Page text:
Cadiz says no to Panday

By Ria Taitt
July 12 2007

NewspapersThe grand alliance of Opposition parties has hit a snag. Basdeo Panday, the acknowledged leader of the majority group within the alliance, the UNC, has been found to be unacceptable as leader by at least one party, YesTT, which is led by Stephen Cadiz.

On Monday night Panday announced that the UNC would fight the General Election as part of a coalition with NAR, Ytt, DPTT and NDP. The coalition is to be known as the UNC Alliance.

However less than 36 hours later, Cadiz told Newsday yesterday that while it was “very necessary” for Panday to continue as leader of the UNC, the issue of Panday leading the alliance was out of the question. “The leader of the alliance still has to be determined. However we don’t see Mr Panday as that person,” Cadiz said.

Why? “We recognise that there are issues surrounding Mr Panday, hence the reason why we prefer to do it this way (that is have another leader).”

The “issues” identified by Cadiz were mainly Panday’s court matters. Panday is charged with failing to declare a London bank account to the Integrity Commission. “His issues are very public,” Cadiz noted. Asked what happens if the UNC is not prepared to concede on the alliance leadership, Cadiz said, “Well there are other people in the UNC who can be very easily considered for that position. We are not saying that the UNC cannot put up someone else for it. (But) The only name that we know for a fact that would pose problems is Mr Panday’s”

Asked whether at their preparatory meetings the smaller parties made it clear that they were not prepared to have Panday as leader, Cadiz said, “Yes. At the meetings that we have had, that has been said many many times.”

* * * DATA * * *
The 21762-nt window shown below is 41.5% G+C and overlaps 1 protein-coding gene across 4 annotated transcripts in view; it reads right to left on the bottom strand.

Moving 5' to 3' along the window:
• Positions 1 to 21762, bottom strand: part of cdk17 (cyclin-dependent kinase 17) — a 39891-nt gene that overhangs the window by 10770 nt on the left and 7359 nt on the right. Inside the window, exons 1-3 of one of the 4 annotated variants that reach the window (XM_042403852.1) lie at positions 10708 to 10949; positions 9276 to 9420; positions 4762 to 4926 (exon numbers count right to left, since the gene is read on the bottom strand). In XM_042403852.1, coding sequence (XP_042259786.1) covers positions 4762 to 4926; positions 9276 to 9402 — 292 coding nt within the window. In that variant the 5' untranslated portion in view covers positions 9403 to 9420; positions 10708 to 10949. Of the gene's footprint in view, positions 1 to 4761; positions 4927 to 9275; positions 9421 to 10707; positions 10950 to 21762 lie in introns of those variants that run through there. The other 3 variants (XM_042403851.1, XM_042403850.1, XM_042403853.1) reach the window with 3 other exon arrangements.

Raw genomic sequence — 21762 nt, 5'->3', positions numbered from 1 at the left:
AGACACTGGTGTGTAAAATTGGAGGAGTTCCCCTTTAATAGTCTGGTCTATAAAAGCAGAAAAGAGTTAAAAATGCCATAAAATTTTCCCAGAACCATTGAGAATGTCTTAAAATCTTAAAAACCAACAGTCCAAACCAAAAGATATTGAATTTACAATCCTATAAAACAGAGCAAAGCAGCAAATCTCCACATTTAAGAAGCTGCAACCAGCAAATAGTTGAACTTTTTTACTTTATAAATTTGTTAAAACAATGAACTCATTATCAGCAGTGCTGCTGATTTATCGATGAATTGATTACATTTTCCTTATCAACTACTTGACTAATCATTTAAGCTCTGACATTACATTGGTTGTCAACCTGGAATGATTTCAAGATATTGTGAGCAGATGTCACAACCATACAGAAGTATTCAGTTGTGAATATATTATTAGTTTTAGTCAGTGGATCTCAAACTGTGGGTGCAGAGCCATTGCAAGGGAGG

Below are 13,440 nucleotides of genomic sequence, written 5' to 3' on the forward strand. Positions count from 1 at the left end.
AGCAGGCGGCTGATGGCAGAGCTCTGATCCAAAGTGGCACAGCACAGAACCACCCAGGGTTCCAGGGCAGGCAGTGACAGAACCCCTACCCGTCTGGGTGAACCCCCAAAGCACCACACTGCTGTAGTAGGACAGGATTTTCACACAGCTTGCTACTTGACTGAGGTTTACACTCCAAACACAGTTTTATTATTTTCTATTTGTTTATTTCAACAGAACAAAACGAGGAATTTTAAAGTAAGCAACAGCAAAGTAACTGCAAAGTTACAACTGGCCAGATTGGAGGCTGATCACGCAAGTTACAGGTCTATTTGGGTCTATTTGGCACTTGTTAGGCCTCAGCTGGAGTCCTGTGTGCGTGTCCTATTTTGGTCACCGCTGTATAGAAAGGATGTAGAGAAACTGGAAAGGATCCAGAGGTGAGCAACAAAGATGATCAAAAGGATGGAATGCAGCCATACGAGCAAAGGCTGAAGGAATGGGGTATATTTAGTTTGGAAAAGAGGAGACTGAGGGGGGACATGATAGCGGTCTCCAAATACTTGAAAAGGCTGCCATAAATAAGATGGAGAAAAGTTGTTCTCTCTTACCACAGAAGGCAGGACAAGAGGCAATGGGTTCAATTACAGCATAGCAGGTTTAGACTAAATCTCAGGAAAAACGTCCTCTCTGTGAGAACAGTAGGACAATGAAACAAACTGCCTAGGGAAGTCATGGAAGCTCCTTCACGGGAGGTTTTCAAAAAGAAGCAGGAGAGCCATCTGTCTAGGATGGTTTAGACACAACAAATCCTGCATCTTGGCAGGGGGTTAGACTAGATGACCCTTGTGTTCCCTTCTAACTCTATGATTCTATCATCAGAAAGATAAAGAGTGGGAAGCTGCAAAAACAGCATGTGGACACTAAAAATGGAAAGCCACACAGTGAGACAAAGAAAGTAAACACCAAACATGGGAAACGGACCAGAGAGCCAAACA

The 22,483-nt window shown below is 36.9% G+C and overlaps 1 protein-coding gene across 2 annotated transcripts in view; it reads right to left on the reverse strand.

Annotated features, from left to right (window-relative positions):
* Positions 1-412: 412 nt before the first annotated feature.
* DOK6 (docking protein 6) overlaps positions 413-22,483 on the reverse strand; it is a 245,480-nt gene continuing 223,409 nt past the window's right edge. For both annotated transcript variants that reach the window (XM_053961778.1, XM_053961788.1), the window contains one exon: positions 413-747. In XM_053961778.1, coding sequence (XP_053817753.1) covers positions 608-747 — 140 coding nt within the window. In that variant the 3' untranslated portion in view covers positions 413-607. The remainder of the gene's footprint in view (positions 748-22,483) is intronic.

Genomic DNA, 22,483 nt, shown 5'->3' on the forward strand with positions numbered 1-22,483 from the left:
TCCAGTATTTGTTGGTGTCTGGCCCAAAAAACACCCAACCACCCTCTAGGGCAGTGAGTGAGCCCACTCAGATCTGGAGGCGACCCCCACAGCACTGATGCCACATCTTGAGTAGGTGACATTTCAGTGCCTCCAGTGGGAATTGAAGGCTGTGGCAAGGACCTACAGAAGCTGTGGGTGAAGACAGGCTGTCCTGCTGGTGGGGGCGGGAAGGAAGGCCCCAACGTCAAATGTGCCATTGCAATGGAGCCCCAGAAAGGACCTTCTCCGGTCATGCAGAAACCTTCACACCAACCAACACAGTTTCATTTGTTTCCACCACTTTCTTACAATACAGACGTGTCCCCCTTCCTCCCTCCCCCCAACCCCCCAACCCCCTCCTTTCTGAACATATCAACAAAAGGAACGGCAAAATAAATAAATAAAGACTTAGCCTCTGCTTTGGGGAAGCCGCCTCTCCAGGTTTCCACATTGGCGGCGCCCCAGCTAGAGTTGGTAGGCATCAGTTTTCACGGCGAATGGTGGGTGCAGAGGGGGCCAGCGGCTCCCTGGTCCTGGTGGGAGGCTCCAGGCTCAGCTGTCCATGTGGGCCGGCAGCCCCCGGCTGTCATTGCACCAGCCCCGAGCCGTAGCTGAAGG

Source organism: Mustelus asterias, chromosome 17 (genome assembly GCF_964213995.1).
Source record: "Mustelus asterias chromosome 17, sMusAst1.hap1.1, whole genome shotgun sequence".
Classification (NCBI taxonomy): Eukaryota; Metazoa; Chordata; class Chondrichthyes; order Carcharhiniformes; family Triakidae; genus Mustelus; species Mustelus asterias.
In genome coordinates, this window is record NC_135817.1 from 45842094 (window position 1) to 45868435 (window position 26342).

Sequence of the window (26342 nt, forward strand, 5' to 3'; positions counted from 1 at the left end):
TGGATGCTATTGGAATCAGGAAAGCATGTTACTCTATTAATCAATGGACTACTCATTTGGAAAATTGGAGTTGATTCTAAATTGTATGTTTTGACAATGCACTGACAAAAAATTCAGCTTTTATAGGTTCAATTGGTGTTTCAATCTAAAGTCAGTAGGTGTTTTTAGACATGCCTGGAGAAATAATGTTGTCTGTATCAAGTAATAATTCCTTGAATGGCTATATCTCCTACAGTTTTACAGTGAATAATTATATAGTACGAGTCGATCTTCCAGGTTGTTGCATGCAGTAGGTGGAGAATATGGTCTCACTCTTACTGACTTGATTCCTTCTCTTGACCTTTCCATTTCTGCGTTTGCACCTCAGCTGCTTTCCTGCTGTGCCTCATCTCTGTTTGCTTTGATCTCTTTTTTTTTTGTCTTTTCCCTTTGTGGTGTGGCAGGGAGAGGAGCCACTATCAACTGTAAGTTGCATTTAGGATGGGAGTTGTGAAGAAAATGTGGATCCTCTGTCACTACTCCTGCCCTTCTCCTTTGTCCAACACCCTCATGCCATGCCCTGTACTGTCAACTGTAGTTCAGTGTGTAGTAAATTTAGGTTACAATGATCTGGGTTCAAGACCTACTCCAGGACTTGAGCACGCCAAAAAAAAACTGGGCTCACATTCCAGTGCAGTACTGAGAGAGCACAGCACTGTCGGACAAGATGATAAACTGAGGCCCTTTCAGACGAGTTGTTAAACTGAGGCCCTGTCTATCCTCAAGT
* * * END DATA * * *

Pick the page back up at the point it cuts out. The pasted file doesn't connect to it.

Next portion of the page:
However the man who initiated the alliance process, Jack Warner, speaking from Vancouver, Canada, said Cadiz was misrepresenting the discussions. “We said that Mr Panday’s leadership (of the alliance) was not negotiable…I made the point at the meeting that that is not negotiable,” Warner emphasised. He added however that the leadership issue was down for discussion at the next meeting which takes place next week. The man at the centre of the whole controversy, Panday, was unflustered. Commenting on Cadiz’s rejection of his leadership, Panday opined, “He is entitled to his opinion, isn’t he? I have no desire for leadership.” Asked whether he was prepared to be just a member in the alliance, Panday replied, “Once that is the people’s choice.”

“Political leadership is based on the consensus of people. And without that, the leader is not a leader. He probably just has office. So I have no worries about that. And I have no desire to lead,” he stated. At this point, the cellphone connection became difficult and when Panday was told by Newsday “you are breaking up”, he quipped: “I hope that you are not speaking of the alliance, my dear.”

Apart from the leadership dispute, there is a split within one of the parties represented in the alliance over the decision to merge. While the Trinidad arm of the NAR, led by Carson Charles is enthusiastically endorsing Panday’s leadership of the alliance, the Tobago arm has dissociated itself from the coalition, explaining that it was not informed or consulted.,60400.html

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